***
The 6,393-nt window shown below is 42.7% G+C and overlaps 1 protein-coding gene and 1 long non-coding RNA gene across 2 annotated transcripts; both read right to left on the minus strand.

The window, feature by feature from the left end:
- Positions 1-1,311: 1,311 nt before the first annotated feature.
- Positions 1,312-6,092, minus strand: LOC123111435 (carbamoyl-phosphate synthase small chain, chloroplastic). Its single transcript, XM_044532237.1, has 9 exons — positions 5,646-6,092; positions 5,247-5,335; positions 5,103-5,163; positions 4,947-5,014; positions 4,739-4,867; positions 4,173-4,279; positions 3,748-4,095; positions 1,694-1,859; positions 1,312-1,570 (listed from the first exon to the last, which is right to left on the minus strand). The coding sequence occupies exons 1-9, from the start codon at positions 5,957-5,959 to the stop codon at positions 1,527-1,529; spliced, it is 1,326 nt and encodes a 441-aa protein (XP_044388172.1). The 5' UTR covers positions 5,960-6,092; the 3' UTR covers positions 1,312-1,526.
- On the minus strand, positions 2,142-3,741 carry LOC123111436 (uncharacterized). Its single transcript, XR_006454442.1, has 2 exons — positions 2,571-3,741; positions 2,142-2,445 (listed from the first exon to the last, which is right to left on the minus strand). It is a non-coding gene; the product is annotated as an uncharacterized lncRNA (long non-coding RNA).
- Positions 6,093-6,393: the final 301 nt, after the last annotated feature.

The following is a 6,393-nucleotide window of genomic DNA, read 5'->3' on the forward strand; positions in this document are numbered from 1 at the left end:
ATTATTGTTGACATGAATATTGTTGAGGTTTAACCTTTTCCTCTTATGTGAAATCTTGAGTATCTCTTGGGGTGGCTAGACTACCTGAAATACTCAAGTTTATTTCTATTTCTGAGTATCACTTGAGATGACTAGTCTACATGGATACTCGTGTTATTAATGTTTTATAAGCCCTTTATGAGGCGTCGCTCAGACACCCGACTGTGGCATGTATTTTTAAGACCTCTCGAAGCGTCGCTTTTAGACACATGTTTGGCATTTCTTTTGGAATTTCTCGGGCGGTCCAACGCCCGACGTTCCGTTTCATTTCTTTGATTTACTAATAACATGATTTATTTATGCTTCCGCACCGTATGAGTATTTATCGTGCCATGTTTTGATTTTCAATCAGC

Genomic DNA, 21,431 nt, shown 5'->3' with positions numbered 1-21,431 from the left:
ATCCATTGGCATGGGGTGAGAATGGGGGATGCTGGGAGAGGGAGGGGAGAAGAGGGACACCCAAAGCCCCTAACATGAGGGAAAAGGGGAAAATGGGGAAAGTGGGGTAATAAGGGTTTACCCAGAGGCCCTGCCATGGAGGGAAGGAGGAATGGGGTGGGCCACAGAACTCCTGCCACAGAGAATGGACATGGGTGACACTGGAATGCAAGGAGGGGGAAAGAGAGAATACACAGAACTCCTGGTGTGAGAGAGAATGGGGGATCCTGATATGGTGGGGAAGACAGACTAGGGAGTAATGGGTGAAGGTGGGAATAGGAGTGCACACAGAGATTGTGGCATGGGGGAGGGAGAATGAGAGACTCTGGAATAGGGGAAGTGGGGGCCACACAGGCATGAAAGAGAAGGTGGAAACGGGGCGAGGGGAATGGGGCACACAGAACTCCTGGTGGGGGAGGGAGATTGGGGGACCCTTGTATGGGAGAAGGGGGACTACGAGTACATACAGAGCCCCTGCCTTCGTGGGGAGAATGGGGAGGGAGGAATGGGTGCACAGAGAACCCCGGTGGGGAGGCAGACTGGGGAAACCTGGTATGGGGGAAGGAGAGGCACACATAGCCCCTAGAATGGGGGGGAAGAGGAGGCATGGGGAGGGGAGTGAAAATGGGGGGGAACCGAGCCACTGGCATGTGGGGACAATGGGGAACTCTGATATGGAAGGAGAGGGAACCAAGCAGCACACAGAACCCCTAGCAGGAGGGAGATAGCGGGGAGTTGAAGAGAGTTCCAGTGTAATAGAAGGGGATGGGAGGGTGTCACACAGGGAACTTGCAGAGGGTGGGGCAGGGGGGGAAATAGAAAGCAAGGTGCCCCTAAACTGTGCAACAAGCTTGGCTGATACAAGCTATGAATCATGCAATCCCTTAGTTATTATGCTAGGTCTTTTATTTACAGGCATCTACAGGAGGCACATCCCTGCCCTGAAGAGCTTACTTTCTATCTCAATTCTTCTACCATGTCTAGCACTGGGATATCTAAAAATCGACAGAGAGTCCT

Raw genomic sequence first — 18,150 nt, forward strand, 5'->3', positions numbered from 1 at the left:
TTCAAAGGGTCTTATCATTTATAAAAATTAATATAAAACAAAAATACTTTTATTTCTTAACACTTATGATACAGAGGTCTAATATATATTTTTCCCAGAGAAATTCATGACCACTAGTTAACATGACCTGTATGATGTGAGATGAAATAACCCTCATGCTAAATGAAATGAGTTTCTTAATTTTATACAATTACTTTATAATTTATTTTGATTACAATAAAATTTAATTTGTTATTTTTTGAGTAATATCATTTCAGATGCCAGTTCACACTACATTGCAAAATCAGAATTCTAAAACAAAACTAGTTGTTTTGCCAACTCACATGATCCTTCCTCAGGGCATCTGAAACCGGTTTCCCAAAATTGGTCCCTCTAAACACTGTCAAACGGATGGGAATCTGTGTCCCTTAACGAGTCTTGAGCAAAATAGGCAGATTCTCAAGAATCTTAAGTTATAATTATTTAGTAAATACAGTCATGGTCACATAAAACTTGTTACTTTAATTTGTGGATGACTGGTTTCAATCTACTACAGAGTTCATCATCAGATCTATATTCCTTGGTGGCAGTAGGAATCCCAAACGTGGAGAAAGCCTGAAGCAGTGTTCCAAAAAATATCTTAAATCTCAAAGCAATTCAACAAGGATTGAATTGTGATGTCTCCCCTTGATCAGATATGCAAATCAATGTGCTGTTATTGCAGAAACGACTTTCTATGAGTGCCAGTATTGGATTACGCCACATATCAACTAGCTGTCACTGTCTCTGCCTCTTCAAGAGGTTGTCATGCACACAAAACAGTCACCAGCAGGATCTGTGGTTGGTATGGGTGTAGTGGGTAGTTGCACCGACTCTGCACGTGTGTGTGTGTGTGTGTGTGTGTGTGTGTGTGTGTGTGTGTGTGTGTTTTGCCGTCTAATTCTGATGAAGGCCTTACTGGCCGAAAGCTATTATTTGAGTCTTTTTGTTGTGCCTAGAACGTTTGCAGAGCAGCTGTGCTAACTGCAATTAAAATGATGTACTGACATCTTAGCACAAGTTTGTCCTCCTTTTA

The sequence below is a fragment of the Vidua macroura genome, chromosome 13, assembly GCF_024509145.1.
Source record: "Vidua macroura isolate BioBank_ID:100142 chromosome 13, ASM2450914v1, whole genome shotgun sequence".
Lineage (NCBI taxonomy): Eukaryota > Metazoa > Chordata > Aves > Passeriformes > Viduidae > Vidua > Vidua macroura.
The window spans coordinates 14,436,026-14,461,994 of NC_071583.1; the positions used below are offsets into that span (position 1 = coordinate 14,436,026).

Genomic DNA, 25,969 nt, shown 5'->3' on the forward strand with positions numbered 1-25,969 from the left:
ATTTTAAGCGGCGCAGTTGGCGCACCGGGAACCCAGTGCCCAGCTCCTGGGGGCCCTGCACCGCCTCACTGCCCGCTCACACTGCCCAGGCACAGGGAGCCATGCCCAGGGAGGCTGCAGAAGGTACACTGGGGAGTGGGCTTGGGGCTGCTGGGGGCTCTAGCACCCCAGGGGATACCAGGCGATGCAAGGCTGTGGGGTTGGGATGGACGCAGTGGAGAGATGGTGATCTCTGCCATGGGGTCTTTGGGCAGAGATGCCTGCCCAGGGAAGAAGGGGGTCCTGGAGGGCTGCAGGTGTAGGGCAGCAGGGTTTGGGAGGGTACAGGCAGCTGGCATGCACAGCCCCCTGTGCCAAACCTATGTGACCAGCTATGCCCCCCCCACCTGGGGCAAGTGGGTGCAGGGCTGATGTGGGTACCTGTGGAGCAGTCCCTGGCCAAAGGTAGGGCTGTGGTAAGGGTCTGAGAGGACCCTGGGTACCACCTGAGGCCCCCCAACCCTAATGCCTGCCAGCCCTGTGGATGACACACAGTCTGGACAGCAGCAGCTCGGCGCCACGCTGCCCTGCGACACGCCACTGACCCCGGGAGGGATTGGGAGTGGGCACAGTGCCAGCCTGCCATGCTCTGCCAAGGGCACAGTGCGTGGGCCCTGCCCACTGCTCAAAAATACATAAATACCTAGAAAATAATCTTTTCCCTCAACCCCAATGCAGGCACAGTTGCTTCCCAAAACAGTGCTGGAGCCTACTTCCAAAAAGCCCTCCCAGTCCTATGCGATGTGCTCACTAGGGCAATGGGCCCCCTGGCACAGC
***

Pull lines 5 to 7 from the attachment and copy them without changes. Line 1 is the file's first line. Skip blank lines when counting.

- On the minus strand, positions 2,142-3,741 carry LOC123111436 (uncharacterized). Its single transcript, XR_006454442.1, has 2 exons — positions 2,571-3,741; positions 2,142-2,445 (listed from the first exon to the last, which is right to left on the minus strand). It is a non-coding gene; the product is annotated as an uncharacterized lncRNA (long non-coding RNA).
- Positions 6,093-6,393: the final 301 nt, after the last annotated feature.

The following is a 6,393-nucleotide window of genomic DNA, read 5'->3' on the forward strand; positions in this document are numbered from 1 at the left end: